|May 2003 Feature Story|
Who are the “Pennsylvania Dutch”
By Don Yoder, Ph D., Dept of Religious Thoughts, University of Pennsylvania
|First of all, they are not Holland-Dutch and they have no connection with Holland-Dutch culture. They are the descendants of the 18th Century German and Swiss wave of migration across the Atlantic, with a few German dialect-speaking Alsatians and Lorrainers in the bargain. In most cases the ancestors of the present Dutch were pre-revolutionary Americans, colonial German dialect-speaking emigrants.|
Actually the elements of the culture which we today call “Pennsylvania Dutch” are very much of a mixture. Pennsylvania was never a “Little Germany” where pipe smoking and beer-drinking peasants transplanted their entire homeland way of life. There was always, from the very beginning, the interplay of culture with Scotch-Irish and Quaker neighbors, an-interplay, which spread both ways. The typical “Pennsylvania barn” – the Swiss or bank barn – that two-story affair with stables on the ground floor and the threshing floors and mows approached from a drive-in entrance from a higher level – is a Continental adaptation. The Quakers and Scotch-Irish borrowed this barn pattern and Pennsylvanians spread it as far west as Iowa. On the other hand, the typical Pennsylvania farmhouse was English Georgian in pattern – and the Dutchman borrowed it from his English-speaking neighbors. It was an even trade.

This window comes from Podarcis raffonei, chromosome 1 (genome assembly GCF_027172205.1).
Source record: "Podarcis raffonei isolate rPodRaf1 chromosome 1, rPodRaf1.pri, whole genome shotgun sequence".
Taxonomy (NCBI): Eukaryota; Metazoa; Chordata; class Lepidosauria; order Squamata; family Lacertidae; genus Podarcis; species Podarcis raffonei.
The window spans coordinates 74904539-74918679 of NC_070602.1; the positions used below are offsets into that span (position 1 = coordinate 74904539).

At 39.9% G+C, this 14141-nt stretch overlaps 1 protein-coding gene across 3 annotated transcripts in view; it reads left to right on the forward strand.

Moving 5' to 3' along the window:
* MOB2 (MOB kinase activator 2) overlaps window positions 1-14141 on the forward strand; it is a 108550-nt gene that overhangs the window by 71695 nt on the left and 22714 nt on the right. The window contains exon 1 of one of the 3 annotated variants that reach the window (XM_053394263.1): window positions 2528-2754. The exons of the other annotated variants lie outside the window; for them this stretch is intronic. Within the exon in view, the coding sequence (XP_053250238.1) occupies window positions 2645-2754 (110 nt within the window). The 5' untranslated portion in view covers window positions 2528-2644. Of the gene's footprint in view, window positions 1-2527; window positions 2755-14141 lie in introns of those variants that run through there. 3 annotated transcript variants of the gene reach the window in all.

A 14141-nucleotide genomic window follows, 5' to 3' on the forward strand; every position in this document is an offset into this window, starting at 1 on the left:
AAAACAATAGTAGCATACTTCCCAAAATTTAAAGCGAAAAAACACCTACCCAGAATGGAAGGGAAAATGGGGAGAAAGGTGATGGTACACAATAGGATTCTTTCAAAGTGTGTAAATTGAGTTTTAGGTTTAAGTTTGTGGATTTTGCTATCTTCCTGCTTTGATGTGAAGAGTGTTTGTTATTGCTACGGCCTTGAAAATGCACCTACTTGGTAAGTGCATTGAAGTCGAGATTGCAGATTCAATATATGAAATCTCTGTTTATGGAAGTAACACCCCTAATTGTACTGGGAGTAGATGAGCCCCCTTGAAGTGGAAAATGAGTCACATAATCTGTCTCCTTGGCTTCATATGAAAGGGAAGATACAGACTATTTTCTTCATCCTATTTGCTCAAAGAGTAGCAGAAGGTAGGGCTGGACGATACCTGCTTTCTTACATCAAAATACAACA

So general was this cultural adaptation between Continental and British Isles groups here in Pennsylvania that we can say that the American pattern of cultural interchange, of mutual adaptation, began in the Middle Colonies and principally in Pennsylvania. Not in homogeneous New England or homogeneous Virginia, but in the Dutch Country, where the colonial emigrant peoples – brought hither by William Penn’s patent of freedom – mingled as nowhere else. And while this mingling of cultures has not been without its problems, as we point out as we outline, the concept of two opposing worlds in the Dutch Country, we can be proud to say, “American began here.”
Through migration from Pennsylvania, these mixed patterns, American rather than European, were transplanted elsewhere.
Hence the term “Dutch Country,” as we use it, means basically the dialect-speaking areas of Pennsylvania. Within Pennsylvania the Dutch Country is roughly South-Eastern Pennsylvania – the triangle you can draw yourself by connecting Stroudsburg with Somerset. It overlaps however into parts of Central Pennsylvania (Centre and Clinton, Union and Snyder Counties), and spilled over originally into the counties of Western Maryland and the upper Shenandoah Valley of Virginia which were until 1850 culturally part of the Dutch Country, the Mason and Dixon line notwithstanding. It was this area where the “Pennsylvania Dutch” dialect was spoken and where the Dutch culture developed – all by 1800.
Nestled smugly amid the lush green valleys and along the lazy streams of Southeastern Pennsylvania are the world’s most elaborately decorated barns. The Pennsylvania Dutch farmers who live in this area exhibit to this day the flair for color and design their ancestors brought from the German Palatinate when they migrated to the New World in the 17th and 18th Centuries.
Using the expansive blank wall-space of his large barn almost as a canvas, the Pennsylvania Dutchman expresses himself with a variety of decorations … He puts scallops on the edges of the forebay and on the door and window sashes; he paints in false doors, windows and cornices; he depicts his farm animals in typical bard-yard scenes. The remaining spaces he fills in with circular designs called “hex signs”, which employ much Christian and pre Christian symbolism.
Possibly the best evidence to support the contention that these symbols are “chust for nice” is the fact that only the sides of the barn visible from the road are decorated. The sides facing inward are as plain as the mid-western barn.